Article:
Botanical snapshots from the Eastern Sierras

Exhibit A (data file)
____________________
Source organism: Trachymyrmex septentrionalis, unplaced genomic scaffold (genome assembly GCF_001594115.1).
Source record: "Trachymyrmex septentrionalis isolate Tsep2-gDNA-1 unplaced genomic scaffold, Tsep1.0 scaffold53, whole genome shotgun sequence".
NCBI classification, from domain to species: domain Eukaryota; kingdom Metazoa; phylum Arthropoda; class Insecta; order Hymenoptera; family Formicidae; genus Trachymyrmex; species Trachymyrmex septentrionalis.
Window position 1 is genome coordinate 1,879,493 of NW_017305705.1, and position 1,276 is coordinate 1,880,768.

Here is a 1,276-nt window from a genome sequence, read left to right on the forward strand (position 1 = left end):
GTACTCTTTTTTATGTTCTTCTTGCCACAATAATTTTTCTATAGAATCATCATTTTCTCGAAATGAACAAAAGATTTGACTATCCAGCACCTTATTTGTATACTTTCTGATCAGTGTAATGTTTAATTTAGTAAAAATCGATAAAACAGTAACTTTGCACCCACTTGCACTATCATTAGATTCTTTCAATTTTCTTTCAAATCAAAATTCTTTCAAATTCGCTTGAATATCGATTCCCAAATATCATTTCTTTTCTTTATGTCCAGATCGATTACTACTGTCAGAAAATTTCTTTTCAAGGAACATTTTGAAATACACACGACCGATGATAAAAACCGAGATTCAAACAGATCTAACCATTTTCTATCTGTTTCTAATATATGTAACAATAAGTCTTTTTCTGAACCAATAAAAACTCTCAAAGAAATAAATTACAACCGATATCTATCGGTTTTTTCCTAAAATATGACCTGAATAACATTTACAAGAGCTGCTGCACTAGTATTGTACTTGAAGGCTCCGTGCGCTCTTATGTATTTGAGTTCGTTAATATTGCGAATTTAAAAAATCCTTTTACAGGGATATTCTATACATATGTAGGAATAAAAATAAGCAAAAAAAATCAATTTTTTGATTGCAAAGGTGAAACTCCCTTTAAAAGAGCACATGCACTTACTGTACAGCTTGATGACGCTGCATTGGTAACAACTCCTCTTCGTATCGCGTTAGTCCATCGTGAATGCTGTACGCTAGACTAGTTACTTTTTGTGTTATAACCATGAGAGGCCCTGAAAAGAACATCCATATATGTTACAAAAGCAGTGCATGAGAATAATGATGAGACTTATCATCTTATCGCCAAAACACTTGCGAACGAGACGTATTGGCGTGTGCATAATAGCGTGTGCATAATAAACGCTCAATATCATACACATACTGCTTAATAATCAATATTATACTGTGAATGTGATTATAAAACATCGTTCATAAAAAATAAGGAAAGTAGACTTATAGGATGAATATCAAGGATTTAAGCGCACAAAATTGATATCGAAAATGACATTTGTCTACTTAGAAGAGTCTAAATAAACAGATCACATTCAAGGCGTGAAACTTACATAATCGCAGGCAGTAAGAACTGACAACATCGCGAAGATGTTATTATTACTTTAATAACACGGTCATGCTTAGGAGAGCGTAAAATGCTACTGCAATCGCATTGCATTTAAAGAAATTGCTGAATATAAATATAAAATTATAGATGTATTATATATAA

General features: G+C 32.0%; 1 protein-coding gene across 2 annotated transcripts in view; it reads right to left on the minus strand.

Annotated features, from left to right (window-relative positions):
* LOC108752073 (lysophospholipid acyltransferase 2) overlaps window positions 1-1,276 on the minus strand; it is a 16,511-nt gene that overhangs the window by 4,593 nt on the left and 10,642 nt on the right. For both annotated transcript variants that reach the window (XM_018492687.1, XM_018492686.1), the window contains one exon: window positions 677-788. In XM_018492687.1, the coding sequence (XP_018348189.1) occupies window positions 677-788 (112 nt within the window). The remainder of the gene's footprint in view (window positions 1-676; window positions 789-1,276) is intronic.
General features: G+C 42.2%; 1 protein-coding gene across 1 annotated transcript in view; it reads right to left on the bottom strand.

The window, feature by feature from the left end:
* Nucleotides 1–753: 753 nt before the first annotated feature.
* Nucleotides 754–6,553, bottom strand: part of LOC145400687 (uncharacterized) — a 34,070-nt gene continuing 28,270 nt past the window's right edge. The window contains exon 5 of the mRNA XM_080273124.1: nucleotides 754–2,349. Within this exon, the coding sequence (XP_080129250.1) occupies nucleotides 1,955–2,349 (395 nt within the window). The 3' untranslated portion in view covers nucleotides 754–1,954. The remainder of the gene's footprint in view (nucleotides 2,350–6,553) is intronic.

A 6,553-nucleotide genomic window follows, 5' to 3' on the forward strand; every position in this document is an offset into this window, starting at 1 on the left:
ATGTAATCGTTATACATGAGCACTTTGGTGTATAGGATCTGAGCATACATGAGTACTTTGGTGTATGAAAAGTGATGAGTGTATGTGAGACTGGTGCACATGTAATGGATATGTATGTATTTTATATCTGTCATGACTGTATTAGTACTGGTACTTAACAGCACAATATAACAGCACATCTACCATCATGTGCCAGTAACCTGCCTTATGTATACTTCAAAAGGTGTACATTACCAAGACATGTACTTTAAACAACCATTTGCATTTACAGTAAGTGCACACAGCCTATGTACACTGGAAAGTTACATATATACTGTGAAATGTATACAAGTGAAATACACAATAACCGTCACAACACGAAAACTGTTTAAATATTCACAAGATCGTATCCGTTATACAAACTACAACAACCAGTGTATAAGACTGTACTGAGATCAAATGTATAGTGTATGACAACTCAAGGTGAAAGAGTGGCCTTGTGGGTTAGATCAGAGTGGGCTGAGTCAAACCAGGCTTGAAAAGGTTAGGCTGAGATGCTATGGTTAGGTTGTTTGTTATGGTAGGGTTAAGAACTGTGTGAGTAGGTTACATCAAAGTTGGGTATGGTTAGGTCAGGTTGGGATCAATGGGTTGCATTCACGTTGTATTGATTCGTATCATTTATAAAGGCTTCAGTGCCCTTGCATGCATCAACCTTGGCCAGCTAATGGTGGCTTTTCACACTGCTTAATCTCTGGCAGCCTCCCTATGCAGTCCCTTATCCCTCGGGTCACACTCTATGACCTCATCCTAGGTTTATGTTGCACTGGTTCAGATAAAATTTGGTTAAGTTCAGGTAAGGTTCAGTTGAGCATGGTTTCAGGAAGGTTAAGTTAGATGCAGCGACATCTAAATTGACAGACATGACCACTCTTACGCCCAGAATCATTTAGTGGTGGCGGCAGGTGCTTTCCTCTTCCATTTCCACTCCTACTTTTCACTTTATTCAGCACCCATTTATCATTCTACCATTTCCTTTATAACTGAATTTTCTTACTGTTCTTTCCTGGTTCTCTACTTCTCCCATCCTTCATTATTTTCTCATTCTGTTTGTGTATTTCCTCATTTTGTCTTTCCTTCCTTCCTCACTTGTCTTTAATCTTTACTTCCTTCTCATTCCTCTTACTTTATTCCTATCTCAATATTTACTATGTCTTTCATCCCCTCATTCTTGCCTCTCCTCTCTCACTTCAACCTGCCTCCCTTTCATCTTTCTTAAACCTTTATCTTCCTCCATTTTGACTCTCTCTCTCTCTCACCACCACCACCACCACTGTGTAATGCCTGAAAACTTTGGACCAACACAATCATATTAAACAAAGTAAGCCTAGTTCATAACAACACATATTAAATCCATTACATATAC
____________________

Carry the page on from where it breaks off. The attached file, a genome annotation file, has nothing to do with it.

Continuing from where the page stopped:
I’m back from a too-short trip up to the Eastern Sierras for some hiking and general escape from screens, WiFi, and all those sorts of things. The hubster and I camped for a week (the last week in June) in the Virginia Creek Canyon, between Lee Vining and Bridgeport.We’d never been to the Eastern Sierras, and started our week with campsite reservations for the first 2 nights at Trumbull lake, an NFS campground we found online. We ended up staying for the week — it turned out to be an absolutely beautiful, spacious and quiet campsite surrounded by limber pines.As is usual for us, we geeked out hard on the wildflowers.We did A LOT of hiking. Like, multiple 5+ hour hikes at altitude, which was something for us cubicle-bound corporate drones. I think the highlight of the week for me was the hike up to Burro pass (also called Summit Pass). There is just nothing like being up on what from a distance seems like such a barren peak — only to be amazed by the wildflowers. All that expanse gives me a profound sense of smallness and calm. I can’t explain it with any justice — needless to say it left me wanted to do more exploring of the high sierras. We also hiked up Green Creek Canyon, which was aptly named (and could just as well have been named “wildflower canyon”), ending at a cluster of alpine lakes. I’ve been meaning to figure out what all these plants I photographed are — I’ll get to that at some point! This is just a sample: a have A LOT of plant photos. Here’s a shot of the meadow next to Trumbull Lake, back at our campsite. Is it silly that this meadow (nature), made me ponder naturalistic garden designs a la Piet Oudolf? An ironic case of nature evoking imitation!


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